"Reading these essays is like watching a glass blower at work over the flame, seeing his forms emergeat times amusing trinkets, at times vessels of beauty and purpose. . . . The vases of Mr. Gass's making (something like extruded golden bowls with nearly undetectable flaws) would be in such a thoughtful essay as 'The Story of the State of Nature,' in which he mounts, in clear expository fashion, an entire history of narrative."Maureen Howard, New York Times Book Review
"Gass's commitment to ideas, concentrated energy and originality shine through on every page. . . . These pieces deal with Ezra Pound as a failed modernist; the lives of Nietzsche and Wittgenstein in relation to their thought; various species of the avant-garde from Pierre de Ronsard to Degas, Beckett and the Bauhaus; the exacting demands of autobiography; the Pulitzer Prize Committee's 'banal and hokey' choices in fiction; and the abyss between the moral viewpoints expressed in works of art and the lives of their creators. Gass's deeply felt essays . . . are quotable, flecked with fertile insights and a pleasure to read."Publishers Weekly (starred review)
"These essays showcase precision intellectual workmanship, displaying intricate multifaceted models of how writing and thinking relate to life."Kirkus Reviews
In his first gathering of essays in several years, novelist and critic Gass's commitment to ideas, concentrated energy and originality shine through on every page. The title essay, an exploration of how writers navigate complex, refractory reality, discloses how his childhood with an abusive father and alcoholic mother influenced his escape into writing and shaped his fictional characters, symbols and preoccupations. "Nature, Culture, and Cosmos" pessimistically gauges the "immense indifference" of the universe to our moral values and our deaths. Other pieces deal with Ezra Pound as a failed modernist; the lives of Nietzsche and Wittgenstein in relation to their thought; various species of the avant-garde from Pierre de Ronsard to Degas, Beckett and the Bauhaus; the exacting demands of autobiography; the Pulitzer Prize Committee's "banal and hokey" choices in fiction; and the abyss between the moral viewpoints expressed in works of art and the lives of their creators. Gass's deeply felt essays, reprinted from the New York Times Book Review, Antaeus, etc., are quotable, flecked with fertile insights and a pleasure to read. On stoicism: "If we have to accept what we get, why not imagine that it's just what we want?" On Impressionism: "It allows subversion to go on with the approval of the subverted." (Aug.)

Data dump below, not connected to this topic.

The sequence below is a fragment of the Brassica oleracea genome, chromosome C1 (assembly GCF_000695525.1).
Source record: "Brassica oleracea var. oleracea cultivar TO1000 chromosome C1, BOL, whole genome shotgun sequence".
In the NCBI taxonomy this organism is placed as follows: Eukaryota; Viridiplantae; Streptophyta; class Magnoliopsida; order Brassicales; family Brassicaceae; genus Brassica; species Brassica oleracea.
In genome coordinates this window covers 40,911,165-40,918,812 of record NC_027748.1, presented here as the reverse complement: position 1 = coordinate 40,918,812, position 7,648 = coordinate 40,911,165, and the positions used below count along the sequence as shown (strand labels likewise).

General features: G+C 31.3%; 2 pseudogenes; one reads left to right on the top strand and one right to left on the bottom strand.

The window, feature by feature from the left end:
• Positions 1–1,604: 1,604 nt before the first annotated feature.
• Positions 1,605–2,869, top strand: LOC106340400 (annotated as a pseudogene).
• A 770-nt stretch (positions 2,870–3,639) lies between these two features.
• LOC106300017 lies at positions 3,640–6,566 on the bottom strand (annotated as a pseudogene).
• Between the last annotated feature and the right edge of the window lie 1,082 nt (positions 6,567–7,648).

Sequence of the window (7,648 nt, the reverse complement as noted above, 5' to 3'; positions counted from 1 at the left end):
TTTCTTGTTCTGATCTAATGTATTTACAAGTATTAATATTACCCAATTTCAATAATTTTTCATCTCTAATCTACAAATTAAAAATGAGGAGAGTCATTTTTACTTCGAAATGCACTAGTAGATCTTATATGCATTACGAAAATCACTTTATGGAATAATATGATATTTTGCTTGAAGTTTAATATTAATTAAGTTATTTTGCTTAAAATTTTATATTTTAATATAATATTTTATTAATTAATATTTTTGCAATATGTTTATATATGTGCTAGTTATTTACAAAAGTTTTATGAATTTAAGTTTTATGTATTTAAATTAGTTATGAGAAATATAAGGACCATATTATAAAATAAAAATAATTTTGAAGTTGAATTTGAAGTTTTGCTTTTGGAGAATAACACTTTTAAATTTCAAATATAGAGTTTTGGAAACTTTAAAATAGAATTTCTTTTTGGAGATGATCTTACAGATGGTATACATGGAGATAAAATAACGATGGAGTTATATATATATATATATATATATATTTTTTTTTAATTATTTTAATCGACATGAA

Publishers Weekly - Publisher's Weekly
Gass (The Tunnel, LJ 1/95), the head of the International Writers Center at Washington University, is "as obdurate as nails" when it comes to the best possible use of the written word. Each essay in this wide-ranging book (be it titled "Ezra Pound," "Nietzche: The Polemical Philosopher," "Robert Walser," "Nature, Culture, and Cosmos," "Pulitzer, The People Prize," or "The Music of Prose") offers evidence for such a conclusion. Gass is concerned with how best to use a phrase or word and believes we should be tough-minded when it comes to reading. He reveals a sardonic sense of humor as well, for example, in discussing the winners of the Pulitzer prize, and he dislikes the fact that anyone would enjoy his/her own writing. His compound sentences"little shimmied stretches of human awareness"are utterly unique and perfectly difficult. This collection succeeds in his aim to arrest and inform persuasively. For literature collections.Robert Kelly, Fort Wayne Community Schs., Ind.
These 19 essays showcase precision intellectual workmanship, displaying intricate, multifaceted models of how writing and thinking relate to life.
Gass won the 1985 National Book Award for a previous essay collection, Habitations of the Word; most recently he authored an ingenious, gigantic novel, The Tunnel (1995). The essays reprinted here belong to a variety of genres, but all centrally consider how writing enters into the worldhow writers find forms adequate for their thoughts. In an opening section Gass takes on several institutions that in his opinion mark today's writing with mediocrity; he dissects the disgraceful track record of the Pulitzer Prize for literature and the inadequacies of the minimalist prose style that emenates from academic fiction-writing programs. His main focus, however, is on conjunctions of writing with philosophy and experience. Gass offers appreciations of favorite modern authors whose works and lives are rich in philosophical meditiation, such as Robert Walser and Danilo Kis; biographical review essays treating the relationship of life to work for Nietzsche, Wittgenstein, and Ezra Pound; and digests of intellectual history burdened with such portentous titles as "Nature, Culture, and Cosmos." These latter can suffer from showboating and cutefying. Such faults crop up occasionally even in the best essays here. Gass's postmodern idiom at times leads him to facile would-be clevernessinforming us with regard to Nietzsche, for instance, that "of course, the superman doesn't sport blue underwear." At his best, however, when Gass puts his philosophical bent at the service of his literary gifts, singular insights emerge. This volume's finest essays shed new light on the workings of prose styleon "the music of prose"in cases ranging from a lively piece of Middle English sermonizing to the impressionism of Ford Madox Ford.
Gass shines when he addresses the subject most befitting a self-described "Methodologist," one "for whom the medium is the muse"his own prose medium itself.